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Encouraging Facts About an Abnormal Pap Smear

Encouraging Facts About an Abnormal Pap Smear

Pelvic exams are a normal part of a woman’s life, and a Pap smear (or Pap test) is a common facet of that exam. Statistics from 2018 show that 66% of women over 18 have had at least one Pap smear within the past three years, and there were 14.3 million visits to medical offices for Pap smears in that year alone.

A Pap test is used to help determine whether or not you have cervical cancer, so an abnormal test could be alarming. However, abnormal test results might not be as bad as you think. 

Women in the Beverly Hills, California, area looking to understand the results of their pelvic exams can find help from Dr. Shawn Veiseh and his dedicated medical team at Shawn Veiseh, M.D. To help you understand your results, let’s look at how Pap smears work, how to interpret the results, and what an abnormal test actually means.

How a Pap smear work

An exam that doctors recommend women get starting as early as age 21 (with testing happening every three years from ages 21-65), a Pap smear is done by collecting cells from your cervix, the lower, narrow area of your uterus at the top of your vagina. 

The process only takes a few minutes while you lay on a table with your feet placed in stirrups. An instrument called a speculum is used to keep the walls of your vagina apart so your cervix can be clearly seen. Cells from your cervix are removed to be examined for risk of cervical cancer.

In addition to cervical cancer, a Pap smear can also be used to assess the risk of precancerous cells in your cervix (cervical intraepithelial neoplasia) and human papillomavirus (HPV), a condition that increases your chances of cervical cancer.

Understanding your results

Before you go in for the test, you should avoid using tampons, vaginal creams, suppositories, powders, spray, or other menstrual products, and you should avoid sex for two days. Once the test is done, your results will come in one of three forms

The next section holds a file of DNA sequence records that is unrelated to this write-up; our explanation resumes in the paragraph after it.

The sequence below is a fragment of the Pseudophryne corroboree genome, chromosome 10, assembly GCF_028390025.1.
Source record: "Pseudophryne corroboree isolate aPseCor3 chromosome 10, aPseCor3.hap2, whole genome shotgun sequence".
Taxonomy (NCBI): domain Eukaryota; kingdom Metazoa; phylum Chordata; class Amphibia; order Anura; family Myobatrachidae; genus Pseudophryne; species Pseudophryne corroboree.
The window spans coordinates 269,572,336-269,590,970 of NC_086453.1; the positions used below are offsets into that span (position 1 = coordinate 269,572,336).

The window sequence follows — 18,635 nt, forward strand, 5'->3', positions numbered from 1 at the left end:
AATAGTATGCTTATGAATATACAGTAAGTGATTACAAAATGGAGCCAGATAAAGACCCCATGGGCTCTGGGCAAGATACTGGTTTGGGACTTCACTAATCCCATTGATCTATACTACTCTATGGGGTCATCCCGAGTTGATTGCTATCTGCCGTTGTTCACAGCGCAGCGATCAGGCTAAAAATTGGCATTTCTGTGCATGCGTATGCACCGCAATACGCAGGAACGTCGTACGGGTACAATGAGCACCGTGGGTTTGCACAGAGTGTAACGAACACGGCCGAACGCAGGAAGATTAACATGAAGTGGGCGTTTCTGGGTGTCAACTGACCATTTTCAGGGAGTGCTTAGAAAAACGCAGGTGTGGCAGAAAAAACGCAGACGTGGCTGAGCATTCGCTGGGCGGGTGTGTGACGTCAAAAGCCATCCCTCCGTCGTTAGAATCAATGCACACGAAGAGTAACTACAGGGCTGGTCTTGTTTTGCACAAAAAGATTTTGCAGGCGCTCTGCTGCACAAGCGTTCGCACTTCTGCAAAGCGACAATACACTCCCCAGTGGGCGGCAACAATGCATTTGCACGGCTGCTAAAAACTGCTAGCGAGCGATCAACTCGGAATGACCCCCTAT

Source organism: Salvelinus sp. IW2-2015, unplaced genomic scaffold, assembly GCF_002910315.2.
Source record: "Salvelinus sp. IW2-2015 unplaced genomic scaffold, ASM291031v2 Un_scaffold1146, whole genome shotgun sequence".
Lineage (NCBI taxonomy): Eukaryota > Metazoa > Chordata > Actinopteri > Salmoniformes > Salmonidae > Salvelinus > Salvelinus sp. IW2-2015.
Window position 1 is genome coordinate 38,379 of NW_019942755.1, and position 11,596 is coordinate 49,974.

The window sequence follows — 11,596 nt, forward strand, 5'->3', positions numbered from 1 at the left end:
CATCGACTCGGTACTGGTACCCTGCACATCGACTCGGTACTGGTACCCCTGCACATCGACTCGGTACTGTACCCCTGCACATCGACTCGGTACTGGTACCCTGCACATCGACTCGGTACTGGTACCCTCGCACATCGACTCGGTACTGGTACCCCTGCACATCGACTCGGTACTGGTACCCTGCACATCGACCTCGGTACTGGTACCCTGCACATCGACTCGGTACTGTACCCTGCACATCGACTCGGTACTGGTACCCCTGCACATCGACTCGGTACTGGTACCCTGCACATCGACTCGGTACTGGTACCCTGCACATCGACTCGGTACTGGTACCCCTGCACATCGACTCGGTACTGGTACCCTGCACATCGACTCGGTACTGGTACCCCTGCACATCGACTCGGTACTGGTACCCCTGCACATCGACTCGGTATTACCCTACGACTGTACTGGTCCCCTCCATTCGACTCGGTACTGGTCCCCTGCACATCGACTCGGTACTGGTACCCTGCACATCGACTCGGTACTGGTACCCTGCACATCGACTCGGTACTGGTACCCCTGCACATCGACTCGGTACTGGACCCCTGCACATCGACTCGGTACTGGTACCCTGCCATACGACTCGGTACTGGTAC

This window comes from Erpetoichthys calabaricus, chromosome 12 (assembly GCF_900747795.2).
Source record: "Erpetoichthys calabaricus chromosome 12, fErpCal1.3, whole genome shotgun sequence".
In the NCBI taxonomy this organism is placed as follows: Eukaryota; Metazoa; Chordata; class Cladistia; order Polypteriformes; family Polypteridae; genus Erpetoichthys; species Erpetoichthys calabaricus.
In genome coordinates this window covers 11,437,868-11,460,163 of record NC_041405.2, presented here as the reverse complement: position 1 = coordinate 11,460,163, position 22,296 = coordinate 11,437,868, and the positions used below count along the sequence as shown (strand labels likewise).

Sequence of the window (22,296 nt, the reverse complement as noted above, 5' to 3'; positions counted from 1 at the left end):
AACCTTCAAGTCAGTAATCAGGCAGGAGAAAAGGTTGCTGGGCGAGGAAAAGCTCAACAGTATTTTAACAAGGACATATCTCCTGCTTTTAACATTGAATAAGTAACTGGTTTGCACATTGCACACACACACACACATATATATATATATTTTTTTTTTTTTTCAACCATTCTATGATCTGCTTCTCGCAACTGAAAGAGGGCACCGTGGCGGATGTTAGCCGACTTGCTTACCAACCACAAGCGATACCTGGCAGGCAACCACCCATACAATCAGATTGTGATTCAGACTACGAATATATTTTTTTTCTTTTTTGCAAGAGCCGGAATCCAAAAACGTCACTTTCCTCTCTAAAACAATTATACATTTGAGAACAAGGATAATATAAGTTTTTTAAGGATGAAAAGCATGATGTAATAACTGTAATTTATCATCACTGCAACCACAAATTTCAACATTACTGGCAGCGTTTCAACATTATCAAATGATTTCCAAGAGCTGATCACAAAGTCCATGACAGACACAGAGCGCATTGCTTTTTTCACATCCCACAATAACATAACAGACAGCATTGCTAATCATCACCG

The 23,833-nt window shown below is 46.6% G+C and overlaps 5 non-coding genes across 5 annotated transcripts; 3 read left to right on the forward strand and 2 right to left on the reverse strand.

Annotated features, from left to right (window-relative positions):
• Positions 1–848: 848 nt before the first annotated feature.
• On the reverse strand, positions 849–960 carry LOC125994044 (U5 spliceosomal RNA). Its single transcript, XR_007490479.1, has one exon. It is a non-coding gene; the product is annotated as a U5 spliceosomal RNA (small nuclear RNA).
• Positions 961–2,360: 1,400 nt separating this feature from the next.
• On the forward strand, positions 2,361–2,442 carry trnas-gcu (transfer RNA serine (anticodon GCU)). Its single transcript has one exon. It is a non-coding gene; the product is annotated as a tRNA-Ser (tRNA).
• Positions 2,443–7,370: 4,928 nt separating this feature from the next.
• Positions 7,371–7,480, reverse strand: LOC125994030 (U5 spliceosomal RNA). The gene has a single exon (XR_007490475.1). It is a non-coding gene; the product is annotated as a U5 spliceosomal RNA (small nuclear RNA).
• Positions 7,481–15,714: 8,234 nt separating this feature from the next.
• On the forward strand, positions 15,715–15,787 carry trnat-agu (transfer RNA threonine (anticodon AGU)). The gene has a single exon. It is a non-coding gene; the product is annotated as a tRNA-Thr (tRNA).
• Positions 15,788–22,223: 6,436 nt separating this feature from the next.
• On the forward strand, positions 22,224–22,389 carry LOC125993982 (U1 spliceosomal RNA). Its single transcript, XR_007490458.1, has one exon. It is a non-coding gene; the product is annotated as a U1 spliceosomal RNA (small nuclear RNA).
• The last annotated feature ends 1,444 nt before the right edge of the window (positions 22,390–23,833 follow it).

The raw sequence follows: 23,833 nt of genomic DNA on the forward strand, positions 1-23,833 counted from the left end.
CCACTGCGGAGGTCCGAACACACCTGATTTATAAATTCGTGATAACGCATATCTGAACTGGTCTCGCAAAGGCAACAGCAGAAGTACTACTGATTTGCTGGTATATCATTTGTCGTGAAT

Getting results can take up to three weeks, and if you need to have your test repeated or something unusual is found, you will likely have to go back in. Once there is a concrete diagnosis, you don’t have to worry about another Pap test for three years (unless you have specific conditions that require more frequent exams or are old enough to not require them).

What an abnormal result actually means

Some important facts about abnormal results include:

Abnormal doesn’t mean cancer

It’s important to understand that getting an abnormal result doesn’t mean you have cervical cancer. It mainly just indicates there’s something there that can’t be explained and needs to be followed up. 

It’s most likely that an abnormal reading will be followed up by a colposcopy, a procedure using a specialized lighted microscope that magnifies your vaginal lining to further examine unusual results for any chances of cervical cancer or any of the other conditions previously listed.

Unusual results can actually be helpful

If it turns out you have precancerous cells, there’s a 95% chance they won’t ever develop into cancer. And if there’s evidence of HPV, the cells can be removed right then and there. 

Some basic examples of reasons for abnormal readings include inflammation, infection, herpes, trichomoniasis, and HPV, which all have treatment options. So getting an abnormal test can actually help you treat something you may not have known you had.

Early detection means better treatment

Anytime we catch a condition in its early stages, it means we have a better chance of treating it. Even cancer has a much better outlook if it can be caught early enough to remove before it creates more problems down the line.

Abnormal Pap smear results aren’t the end of the world, so if it ever happens to you, don’t panic. It could be nothing, or an entirely different condition altogether. Regardless of the result, however, we can help. Make an appointment at Shawn Veiseh, M.D. to schedule your exam. Call our office or book online today.

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